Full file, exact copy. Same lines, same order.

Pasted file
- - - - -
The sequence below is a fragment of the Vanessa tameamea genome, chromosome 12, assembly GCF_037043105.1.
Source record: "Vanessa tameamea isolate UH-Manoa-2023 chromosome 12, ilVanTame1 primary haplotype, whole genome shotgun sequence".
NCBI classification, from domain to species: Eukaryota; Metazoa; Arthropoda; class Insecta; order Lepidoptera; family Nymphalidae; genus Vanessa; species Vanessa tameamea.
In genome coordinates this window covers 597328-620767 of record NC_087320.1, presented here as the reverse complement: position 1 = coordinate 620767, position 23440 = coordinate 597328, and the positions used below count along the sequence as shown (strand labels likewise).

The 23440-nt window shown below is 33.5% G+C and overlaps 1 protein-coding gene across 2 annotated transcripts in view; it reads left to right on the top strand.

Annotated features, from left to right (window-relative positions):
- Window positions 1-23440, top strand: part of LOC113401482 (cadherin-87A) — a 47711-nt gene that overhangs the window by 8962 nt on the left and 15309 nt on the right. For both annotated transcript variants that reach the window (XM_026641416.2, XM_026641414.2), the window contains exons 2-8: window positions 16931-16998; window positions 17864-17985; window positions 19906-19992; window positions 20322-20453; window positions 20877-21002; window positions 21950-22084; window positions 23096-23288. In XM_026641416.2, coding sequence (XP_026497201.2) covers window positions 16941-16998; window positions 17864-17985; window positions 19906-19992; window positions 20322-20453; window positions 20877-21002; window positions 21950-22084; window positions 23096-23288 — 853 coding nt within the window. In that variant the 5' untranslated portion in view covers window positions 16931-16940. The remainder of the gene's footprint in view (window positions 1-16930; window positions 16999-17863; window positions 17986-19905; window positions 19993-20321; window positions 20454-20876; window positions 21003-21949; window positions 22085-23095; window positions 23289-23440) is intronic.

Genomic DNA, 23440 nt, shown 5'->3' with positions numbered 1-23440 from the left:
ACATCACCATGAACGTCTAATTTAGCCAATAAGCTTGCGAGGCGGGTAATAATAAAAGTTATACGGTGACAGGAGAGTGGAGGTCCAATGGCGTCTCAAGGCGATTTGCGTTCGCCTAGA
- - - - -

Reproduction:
The sequence below is a fragment of the Vanessa tameamea genome, chromosome 12, assembly GCF_037043105.1.
Source record: "Vanessa tameamea isolate UH-Manoa-2023 chromosome 12, ilVanTame1 primary haplotype, whole genome shotgun sequence".
NCBI classification, from domain to species: Eukaryota; Metazoa; Arthropoda; class Insecta; order Lepidoptera; family Nymphalidae; genus Vanessa; species Vanessa tameamea.
In genome coordinates this window covers 597328-620767 of record NC_087320.1, presented here as the reverse complement: position 1 = coordinate 620767, position 23440 = coordinate 597328, and the positions used below count along the sequence as shown (strand labels likewise).

The 23440-nt window shown below is 33.5% G+C and overlaps 1 protein-coding gene across 2 annotated transcripts in view; it reads left to right on the top strand.

Annotated features, from left to right (window-relative positions):
- Window positions 1-23440, top strand: part of LOC113401482 (cadherin-87A) — a 47711-nt gene that overhangs the window by 8962 nt on the left and 15309 nt on the right. For both annotated transcript variants that reach the window (XM_026641416.2, XM_026641414.2), the window contains exons 2-8: window positions 16931-16998; window positions 17864-17985; window positions 19906-19992; window positions 20322-20453; window positions 20877-21002; window positions 21950-22084; window positions 23096-23288. In XM_026641416.2, coding sequence (XP_026497201.2) covers window positions 16941-16998; window positions 17864-17985; window positions 19906-19992; window positions 20322-20453; window positions 20877-21002; window positions 21950-22084; window positions 23096-23288 — 853 coding nt within the window. In that variant the 5' untranslated portion in view covers window positions 16931-16940. The remainder of the gene's footprint in view (window positions 1-16930; window positions 16999-17863; window positions 17986-19905; window positions 19993-20321; window positions 20454-20876; window positions 21003-21949; window positions 22085-23095; window positions 23289-23440) is intronic.

Genomic DNA, 23440 nt, shown 5'->3' with positions numbered 1-23440 from the left:
ACATCACCATGAACGTCTAATTTAGCCAATAAGCTTGCGAGGCGGGTAATAATAAAAGTTATACGGTGACAGGAGAGTGGAGGTCCAATGGCGTCTCAAGGCGATTTGCGTTCGCCTAGA